Cordova Chronicles: A royal repair

Dick Shellhorn gives a thumbs-up to his resurrected 1960 Royal Marmot jacket, while Stella Muma and Dan Glasen (former owner of Cordova fuel operations) model contemporary synthetic outerwear. Photo courtesy Dick Shellhorn/The Cordova Times

When one thinks of warm lightweight high-tech jackets, names like North Face, Eddie Bauer, and Patagonia likely come to mind.

Chances are no one has ever heard of Royal Marmot. For good reason. The brand no longer exists. In fact, it took a magnifying glass to read this name on a faded label inside my all-time favorite jacket.

For decades, and in fact centuries, wool has been the outdoor fabric of choice. Its natural fibers retain warmth even when wet. Woolwich’s famous jackets were the standard for Cordova fishermen from the outset. Its famous “Halibut” jacket, which included a pair of exterior pockets, came in green, red or grey, and those hues marked the streets of Cordova and the decks of vessels.

I still have one of each color in our attic, as well as a pair of classic Woolwich wool bibs, which elicit interesting comments when worn while ice skating. They are a bit bulky, which provides extra padding when taking tumbles in ice cracks on the otherwise smooth surfaces of Sheridan Lake.

Ironically, Royal Marmot was one of the brands that stumbled onto synthetic fill to replace wool as an insulator.

My dad, Don Shellhorn, spent the days of his youth hunting and fishing on the pristine Kenai Peninsula near Seward starting as a tyke in 1915, and was always on the lookout for better ways to stay warm out in the wilds.  As a co-owner of the Cordova Commercial back in the 50’s, he managed the clothing side of the business, and continued that quest.

In 1959, the year we built our duck shack on the Copper River Delta and started freezing our butts off chasing massive flights of widgeon at Walhalla, he discovered a new brand of quilted underwear that looked like garments the Chinese wore during the Korean War.

He ordered a couple experimental sets for us and hunting partners Kenny Van Brocklin and Randy Bruce.

“It was an odd-ball light tan color but quite toasty,” said Bruce. “In fact, you could work up a sweat just going to the outhouse.”

Soon Royal Marmot followed with an olive-drab jacket designed for the outdoors; and 58 years later, I am still wearing the same model that Dad gave me for our fall duck hunts beginning in 1960.

There’s a saying about aging that goes: “If I had known I was going to get this old, I would have taken better care of myself.”

The same can be said of this jacket. It has been used for all kinds of activities, as various holes, stains, and rips testify. Yet every time I go to the closet and run my hand down a ridiculous panorama of options, when it’s time to do some work outdoors, this jacket comes up the winner.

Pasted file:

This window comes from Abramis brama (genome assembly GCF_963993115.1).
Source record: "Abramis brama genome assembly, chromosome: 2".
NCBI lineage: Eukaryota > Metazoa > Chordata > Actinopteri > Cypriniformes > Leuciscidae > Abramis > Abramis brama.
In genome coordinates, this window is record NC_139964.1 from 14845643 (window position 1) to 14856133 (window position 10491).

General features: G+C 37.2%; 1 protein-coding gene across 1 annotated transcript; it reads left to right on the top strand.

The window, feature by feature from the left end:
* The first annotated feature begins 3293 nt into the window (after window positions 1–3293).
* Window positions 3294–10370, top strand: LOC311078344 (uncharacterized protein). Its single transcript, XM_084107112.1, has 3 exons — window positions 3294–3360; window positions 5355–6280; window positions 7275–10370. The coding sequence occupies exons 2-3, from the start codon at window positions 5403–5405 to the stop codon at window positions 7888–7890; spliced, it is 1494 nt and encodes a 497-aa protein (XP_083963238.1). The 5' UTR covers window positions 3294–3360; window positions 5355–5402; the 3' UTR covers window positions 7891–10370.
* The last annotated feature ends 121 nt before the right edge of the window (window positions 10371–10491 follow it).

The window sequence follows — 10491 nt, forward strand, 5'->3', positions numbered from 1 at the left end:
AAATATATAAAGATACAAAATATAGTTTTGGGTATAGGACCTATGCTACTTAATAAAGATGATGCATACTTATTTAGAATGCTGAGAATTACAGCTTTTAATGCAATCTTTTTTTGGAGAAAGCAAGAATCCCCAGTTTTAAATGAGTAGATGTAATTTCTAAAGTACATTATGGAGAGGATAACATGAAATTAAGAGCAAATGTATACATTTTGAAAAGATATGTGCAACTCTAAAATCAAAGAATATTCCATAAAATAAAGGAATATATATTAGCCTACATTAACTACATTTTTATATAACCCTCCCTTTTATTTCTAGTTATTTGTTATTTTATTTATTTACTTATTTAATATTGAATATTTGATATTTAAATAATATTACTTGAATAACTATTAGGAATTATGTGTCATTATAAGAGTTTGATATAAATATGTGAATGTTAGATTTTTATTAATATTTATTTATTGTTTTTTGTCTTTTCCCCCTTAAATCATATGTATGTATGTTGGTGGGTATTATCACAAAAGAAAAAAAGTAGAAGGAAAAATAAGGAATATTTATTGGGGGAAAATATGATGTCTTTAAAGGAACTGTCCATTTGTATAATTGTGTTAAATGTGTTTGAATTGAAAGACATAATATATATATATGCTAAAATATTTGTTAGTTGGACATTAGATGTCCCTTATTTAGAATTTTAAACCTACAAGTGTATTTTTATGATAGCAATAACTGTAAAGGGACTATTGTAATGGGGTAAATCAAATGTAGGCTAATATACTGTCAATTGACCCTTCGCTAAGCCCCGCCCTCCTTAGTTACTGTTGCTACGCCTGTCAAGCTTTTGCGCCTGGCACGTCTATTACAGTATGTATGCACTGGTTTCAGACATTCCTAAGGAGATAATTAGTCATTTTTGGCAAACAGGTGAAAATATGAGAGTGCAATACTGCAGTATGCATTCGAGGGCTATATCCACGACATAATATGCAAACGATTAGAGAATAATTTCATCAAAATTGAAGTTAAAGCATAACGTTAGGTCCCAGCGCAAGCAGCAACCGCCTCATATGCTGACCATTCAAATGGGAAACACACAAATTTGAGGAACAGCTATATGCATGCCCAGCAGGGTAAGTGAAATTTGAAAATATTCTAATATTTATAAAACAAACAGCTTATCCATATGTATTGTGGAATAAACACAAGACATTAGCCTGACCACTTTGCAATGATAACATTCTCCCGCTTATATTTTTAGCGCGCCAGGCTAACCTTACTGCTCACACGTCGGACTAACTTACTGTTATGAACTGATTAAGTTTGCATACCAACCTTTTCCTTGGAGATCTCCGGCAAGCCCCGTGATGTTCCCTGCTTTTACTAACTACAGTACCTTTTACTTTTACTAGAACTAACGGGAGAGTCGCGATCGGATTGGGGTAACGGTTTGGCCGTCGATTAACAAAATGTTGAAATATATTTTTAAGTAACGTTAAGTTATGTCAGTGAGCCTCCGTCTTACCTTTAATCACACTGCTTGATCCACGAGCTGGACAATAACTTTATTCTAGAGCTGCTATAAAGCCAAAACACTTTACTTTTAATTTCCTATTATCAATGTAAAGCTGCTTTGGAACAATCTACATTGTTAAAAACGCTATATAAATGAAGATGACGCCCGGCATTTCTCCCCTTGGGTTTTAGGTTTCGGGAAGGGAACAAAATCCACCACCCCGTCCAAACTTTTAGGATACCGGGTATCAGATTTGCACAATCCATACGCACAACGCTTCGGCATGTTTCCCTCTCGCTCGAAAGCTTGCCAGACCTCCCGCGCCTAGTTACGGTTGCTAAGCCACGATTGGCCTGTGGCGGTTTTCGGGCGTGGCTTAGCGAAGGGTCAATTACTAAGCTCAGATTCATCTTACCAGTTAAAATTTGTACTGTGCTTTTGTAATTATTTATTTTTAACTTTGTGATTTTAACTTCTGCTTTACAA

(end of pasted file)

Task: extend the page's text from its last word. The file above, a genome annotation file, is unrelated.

To say it is in rough shape would be to put it politely. Why, I would take it off before going in the bank lest I be mistaken for a panhandler.

One day, I was wearing my Royal while fueling my truck. Cordova, by the way, is a one-stop, three-pump town, so every vehicle, four-wheeler, RV or trailered boat that needs gas or diesel fuels up at Shoreside’s station on Main Street.

Stella Muma and Stephanie Ann Cutler take turns doing an amazing job running this operation, which includes filling propane tanks. The two of them could probably organize the fueling of the 7th Fleet. And with no backtalk from even the most wizened sailor.

Not surprisingly, exchanging chitchat is part of this passing gas operation, and both are very good at it.  In fact, it matches the post office as great place to pick up material for these features.

Stella, CHS Class of ’69, is a lifelong Cordovan, and is not the least bit reluctant to speak her mind, candidly and colorfully, on topics of the day. For example, I am sure she has heard and handled complaints about the price of gas in Cordova, of which she has nothing to do with, in very efficient style. Personally, I am happy to pay a dollar more than Anchorage prices, just knowing I might not get rammed or shot at as soon as I leave the pump.

Stella and I have exchanged barbs and pleasantries over the years, and our banter through the little glass window is a free transactional-bonus that is part of small town living.

So after I fumble through the self-pump operation on a blustery day, and then say hi while signing a check, I hear: “Jesus Christ, how long have you had that jacket?”  (The ripped and frayed seam on the right shoulder received particular critical appraisal.)

And then: “Give me the damn thing, and I’ll sew it up for you.”

You don’t argue with Stella. I drove off coatless. Thank goodness I didn’t have a big rip in my pants.

A day later the phone rings, and it’s Stella. If you’ll swing by Shoreside, I’ve got something for you.

I couldn’t find a single rip or hole in my rebuilt Royal Marmot. Amazing. Why, I might even wear it into the bank.

Surely, it won’t last another 58 years, but then again, neither will I.

But it may make it for the day Dad and I once again hunt at Walhalla.

Thanks Stella.

SHARE
Previous articleThis week in photos: Orca Inlet views
Next articleLetter to the Editor: Ron’s Celebration of Life
Dick Shellhorn, author, reporter, ref and grandpa, can be reached at shorn@gci.net. Shellhorn was born and raised in Cordova, Alaska, and has lived there his entire life. He has been writing sports stories for the Cordova Times for over 40 years. In his Cordova Chronicles features, he writes about the history and characters of this Alaska town. Alaska Press Club awarded Shellhorn first place for Best Humor column in 2016.